Time management, job estimation or pricing make the difference between working hard to make ends meet or working smart to build a business into a successful business model. Dr. Minette Riordan, creative marketing expert expert and author of The Artful Marketer: A Fundamental Business Guide for Creative Entrepreneurs, recommends developing extreme focus and clarity on your time management and business profitability. She shares some of the same no fluff advice she gives her clients so that you can quickly boost both your productivity and profitability, while maintaining your creative integrity.
1. Take a Time Audit
Finding ways to develop insight into "where to place your energy" considering Time Flow Out versus Cash Flow In can start with a simple time-tracking audit. Per Dr. Riordan's advice, write down exactly how your time is spent over the course of a week and review against your business goals. I spent over 60% of my time on writing, speaking, teaching and Podcasting versus client design work. Looking at the actual time breakdown causes you to think about whether or not doing all those things are valuable to your business bottom line goals. In my case, these tasks are essential to my business' sales and marketing goals and can't be skipped or I will have a revenue dip. If I need to free up more time for client work, the time audit showed me opportunities for efficiency improvements or outsourcing.
2. Always Overestimate
Especially when you have a new client or are entering into new project territory, overestimate the job - I typically double it. It is so un-motivating when you get into a project and find out that your 100 hour estimate is actually a 200 hour job and now your profit is cut in half or non-existent. If you really have excess time at the end of the job because of overestimation, give them a little something extra as a bonus or a discount on their next job.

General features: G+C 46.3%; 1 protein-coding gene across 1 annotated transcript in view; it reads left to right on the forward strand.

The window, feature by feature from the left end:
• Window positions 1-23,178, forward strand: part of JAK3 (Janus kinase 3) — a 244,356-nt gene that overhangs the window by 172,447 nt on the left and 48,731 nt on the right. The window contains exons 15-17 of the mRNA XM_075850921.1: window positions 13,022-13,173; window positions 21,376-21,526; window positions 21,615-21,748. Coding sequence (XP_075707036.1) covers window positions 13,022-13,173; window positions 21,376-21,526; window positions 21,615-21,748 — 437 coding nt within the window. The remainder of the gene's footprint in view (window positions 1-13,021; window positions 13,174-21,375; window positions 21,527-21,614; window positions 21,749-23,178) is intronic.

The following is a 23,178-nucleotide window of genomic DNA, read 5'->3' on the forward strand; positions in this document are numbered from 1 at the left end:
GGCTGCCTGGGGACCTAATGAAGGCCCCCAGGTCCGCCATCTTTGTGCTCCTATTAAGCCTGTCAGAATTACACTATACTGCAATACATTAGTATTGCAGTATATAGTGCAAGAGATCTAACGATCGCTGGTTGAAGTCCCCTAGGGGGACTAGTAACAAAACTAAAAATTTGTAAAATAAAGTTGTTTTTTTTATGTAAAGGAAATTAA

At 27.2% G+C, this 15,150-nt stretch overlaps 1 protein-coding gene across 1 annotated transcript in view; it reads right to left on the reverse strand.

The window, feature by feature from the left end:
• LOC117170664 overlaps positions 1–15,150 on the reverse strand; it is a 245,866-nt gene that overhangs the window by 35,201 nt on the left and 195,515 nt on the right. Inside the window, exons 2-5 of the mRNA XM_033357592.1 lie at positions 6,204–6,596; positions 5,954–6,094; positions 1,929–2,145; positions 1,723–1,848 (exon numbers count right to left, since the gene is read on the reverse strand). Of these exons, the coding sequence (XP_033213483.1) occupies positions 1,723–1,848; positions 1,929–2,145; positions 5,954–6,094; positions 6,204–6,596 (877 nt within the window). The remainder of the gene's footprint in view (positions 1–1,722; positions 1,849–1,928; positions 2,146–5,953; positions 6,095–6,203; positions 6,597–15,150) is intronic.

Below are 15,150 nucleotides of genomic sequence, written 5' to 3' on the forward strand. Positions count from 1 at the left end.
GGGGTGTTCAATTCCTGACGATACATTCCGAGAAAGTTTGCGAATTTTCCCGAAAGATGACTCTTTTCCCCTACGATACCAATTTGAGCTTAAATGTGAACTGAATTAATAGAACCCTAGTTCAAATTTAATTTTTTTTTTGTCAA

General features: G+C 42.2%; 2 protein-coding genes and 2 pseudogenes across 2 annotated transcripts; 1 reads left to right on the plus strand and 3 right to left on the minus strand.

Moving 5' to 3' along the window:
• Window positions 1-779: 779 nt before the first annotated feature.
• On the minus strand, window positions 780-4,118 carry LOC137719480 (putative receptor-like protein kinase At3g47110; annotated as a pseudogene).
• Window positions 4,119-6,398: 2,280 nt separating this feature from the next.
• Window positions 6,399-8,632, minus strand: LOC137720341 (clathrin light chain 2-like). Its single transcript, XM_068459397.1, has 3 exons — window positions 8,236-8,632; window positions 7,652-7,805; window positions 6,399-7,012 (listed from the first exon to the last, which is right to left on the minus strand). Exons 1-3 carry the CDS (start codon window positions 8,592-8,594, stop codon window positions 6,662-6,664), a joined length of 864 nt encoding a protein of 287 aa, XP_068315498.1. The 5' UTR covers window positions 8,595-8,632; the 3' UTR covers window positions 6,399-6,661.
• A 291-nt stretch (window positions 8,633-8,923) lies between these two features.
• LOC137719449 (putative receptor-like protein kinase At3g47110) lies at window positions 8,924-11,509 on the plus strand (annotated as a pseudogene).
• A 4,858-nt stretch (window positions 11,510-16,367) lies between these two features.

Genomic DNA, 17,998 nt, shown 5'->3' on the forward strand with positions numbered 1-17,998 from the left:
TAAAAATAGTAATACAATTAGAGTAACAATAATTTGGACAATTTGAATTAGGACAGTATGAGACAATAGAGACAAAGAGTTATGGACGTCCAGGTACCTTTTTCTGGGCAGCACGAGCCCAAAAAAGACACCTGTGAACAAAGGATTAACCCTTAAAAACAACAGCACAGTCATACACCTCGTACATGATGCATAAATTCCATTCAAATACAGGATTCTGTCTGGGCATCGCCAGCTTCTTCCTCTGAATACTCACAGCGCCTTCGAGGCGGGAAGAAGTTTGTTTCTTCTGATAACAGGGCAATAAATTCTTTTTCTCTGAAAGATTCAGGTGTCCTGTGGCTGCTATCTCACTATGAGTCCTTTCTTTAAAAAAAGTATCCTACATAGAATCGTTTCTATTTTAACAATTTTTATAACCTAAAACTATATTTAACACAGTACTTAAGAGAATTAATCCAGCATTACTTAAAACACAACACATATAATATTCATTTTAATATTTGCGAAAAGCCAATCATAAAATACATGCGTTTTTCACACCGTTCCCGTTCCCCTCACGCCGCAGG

3. Draft Check Your Perfectionism
Create connection points in your job delivery process to give clients a chance for feedback. When you think it's good enough for a first draft review, send it over to the client to check. Perhaps what you think is not good enough is as Dr. Riordan put it, "so far beyond everyone else's expectations" and is perfect for your client. Let them be your guide and don't overdo it.
4. Business Pricing vs. Hourly Pricing
Pricing needs to cover all of the costs of providing your service, not just your time. Too often equipment, supplies, allocation of general costs, benefits, taxes, training and marketing are overlooked. You are in business and need to price your services like a business, not like an in-house hourly employee. Many entrepreneurs, especially young freelancers make this mistake. Your hourly rate needs to at minimum net you a take-home pay equivalent to those salaried employees after all expenses and taxes are paid.
5. Believe in Your Value
"What creatives don't understand is, when you charge too low or deeply discount, clients perceive that as a lack of experience or skill. If you don't value yourself, how can anyone else?" advises Dr. Riordan. Here are a couple of ways to discount and retain value:
- Never change your going rate. Give a one-time discount at the bottom of your invoice for first-time clients or special projects.
- Offer a discount on the final invoice if a client brings you qualified referrals during the project or a valuable testimonial.
- Using a bulk discount for multi-month commitments or prepayment terms can be a great incentive without lowering your overall value. Don't forget to include penalties for early termination though.
Fixing the relationship between your time, money and value mindsets and your actions can quickly transform your creative work into a profitable business.